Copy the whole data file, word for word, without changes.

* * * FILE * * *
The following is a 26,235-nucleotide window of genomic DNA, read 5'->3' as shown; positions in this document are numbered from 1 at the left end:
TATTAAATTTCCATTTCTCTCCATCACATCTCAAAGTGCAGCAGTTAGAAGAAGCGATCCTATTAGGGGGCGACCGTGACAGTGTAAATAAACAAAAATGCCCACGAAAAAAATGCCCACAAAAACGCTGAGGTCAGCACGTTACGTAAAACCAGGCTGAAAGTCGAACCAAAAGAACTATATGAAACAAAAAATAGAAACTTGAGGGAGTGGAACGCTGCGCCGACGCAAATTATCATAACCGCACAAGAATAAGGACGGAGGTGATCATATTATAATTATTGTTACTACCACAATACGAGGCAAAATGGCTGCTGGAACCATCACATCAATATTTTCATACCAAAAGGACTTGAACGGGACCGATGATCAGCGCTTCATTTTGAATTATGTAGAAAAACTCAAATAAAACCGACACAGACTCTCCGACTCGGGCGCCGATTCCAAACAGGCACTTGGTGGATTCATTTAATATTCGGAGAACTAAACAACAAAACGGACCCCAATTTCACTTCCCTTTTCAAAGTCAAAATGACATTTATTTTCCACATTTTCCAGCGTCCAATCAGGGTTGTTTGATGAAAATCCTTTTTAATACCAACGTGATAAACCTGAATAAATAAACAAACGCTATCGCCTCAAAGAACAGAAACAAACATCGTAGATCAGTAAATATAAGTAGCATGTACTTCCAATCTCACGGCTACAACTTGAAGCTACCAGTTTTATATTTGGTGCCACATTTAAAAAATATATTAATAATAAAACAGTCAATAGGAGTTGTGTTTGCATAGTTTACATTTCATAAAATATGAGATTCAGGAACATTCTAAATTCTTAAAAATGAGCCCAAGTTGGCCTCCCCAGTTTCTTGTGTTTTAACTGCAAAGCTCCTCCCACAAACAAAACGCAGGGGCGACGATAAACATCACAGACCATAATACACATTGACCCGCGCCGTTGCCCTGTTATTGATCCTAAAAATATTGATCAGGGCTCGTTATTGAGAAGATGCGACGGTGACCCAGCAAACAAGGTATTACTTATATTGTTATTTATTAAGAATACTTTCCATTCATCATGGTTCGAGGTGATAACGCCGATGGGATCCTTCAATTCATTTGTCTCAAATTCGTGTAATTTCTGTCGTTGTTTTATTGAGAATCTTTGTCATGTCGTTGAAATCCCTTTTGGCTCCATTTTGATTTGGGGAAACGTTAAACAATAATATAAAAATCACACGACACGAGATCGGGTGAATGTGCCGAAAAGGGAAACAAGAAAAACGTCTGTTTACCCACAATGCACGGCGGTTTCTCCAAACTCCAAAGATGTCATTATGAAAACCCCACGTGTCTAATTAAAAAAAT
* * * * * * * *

The following is a 26,235-nucleotide window of genomic DNA, read 5'->3' as shown; positions in this document are numbered from 1 at the left end:
TATTAAATTTCCATTTCTCTCCATCACATCTCAAAGTGCAGCAGTTAGAAGAAGCGATCCTATTAGGGGGCGACCGTGACAGTGTAAATAAACAAAAATGCCCACGAAAAAAATGCCCACAAAAACGCTGAGGTCAGCACGTTACGTAAAACCAGGCTGAAAGTCGAACCAAAAGAACTATATGAAACAAAAAATAGAAACTTGAGGGAGTGGAACGCTGCGCCGACGCAAATTATCATAACCGCACAAGAATAAGGACGGAGGTGATCATATTATAATTATTGTTACTACCACAATACGAGGCAAAATGGCTGCTGGAACCATCACATCAATATTTTCATACCAAAAGGACTTGAACGGGACCGATGATCAGCGCTTCATTTTGAATTATGTAGAAAAACTCAAATAAAACCGACACAGACTCTCCGACTCGGGCGCCGATTCCAAACAGGCACTTGGTGGATTCATTTAATATTCGGAGAACTAAACAACAAAACGGACCCCAATTTCACTTCCCTTTTCAAAGTCAAAATGACATTTATTTTCCACATTTTCCAGCGTCCAATCAGGGTTGTTTGATGAAAATCCTTTTTAATACCAACGTGATAAACCTGAATAAATAAACAAACGCTATCGCCTCAAAGAACAGAAACAAACATCGTAGATCAGTAAATATAAGTAGCATGTACTTCCAATCTCACGGCTACAACTTGAAGCTACCAGTTTTATATTTGGTGCCACATTTAAAAAATATATTAATAATAAAACAGTCAATAGGAGTTGTGTTTGCATAGTTTACATTTCATAAAATATGAGATTCAGGAACATTCTAAATTCTTAAAAATGAGCCCAAGTTGGCCTCCCCAGTTTCTTGTGTTTTAACTGCAAAGCTCCTCCCACAAACAAAACGCAGGGGCGACGATAAACATCACAGACCATAATACACATTGACCCGCGCCGTTGCCCTGTTATTGATCCTAAAAATATTGATCAGGGCTCGTTATTGAGAAGATGCGACGGTGACCCAGCAAACAAGGTATTACTTATATTGTTATTTATTAAGAATACTTTCCATTCATCATGGTTCGAGGTGATAACGCCGATGGGATCCTTCAATTCATTTGTCTCAAATTCGTGTAATTTCTGTCGTTGTTTTATTGAGAATCTTTGTCATGTCGTTGAAATCCCTTTTGGCTCCATTTTGATTTGGGGAAACGTTAAACAATAATATAAAAATCACACGACACGAGATCGGGTGAATGTGCCGAAAAGGGAAACAAGAAAAACGTCTGTTTACCCACAATGCACGGCGGTTTCTCCAAACTCCAAAGATGTCATTATGAAAACCCCACGTGTCTAATTAAAAAAAT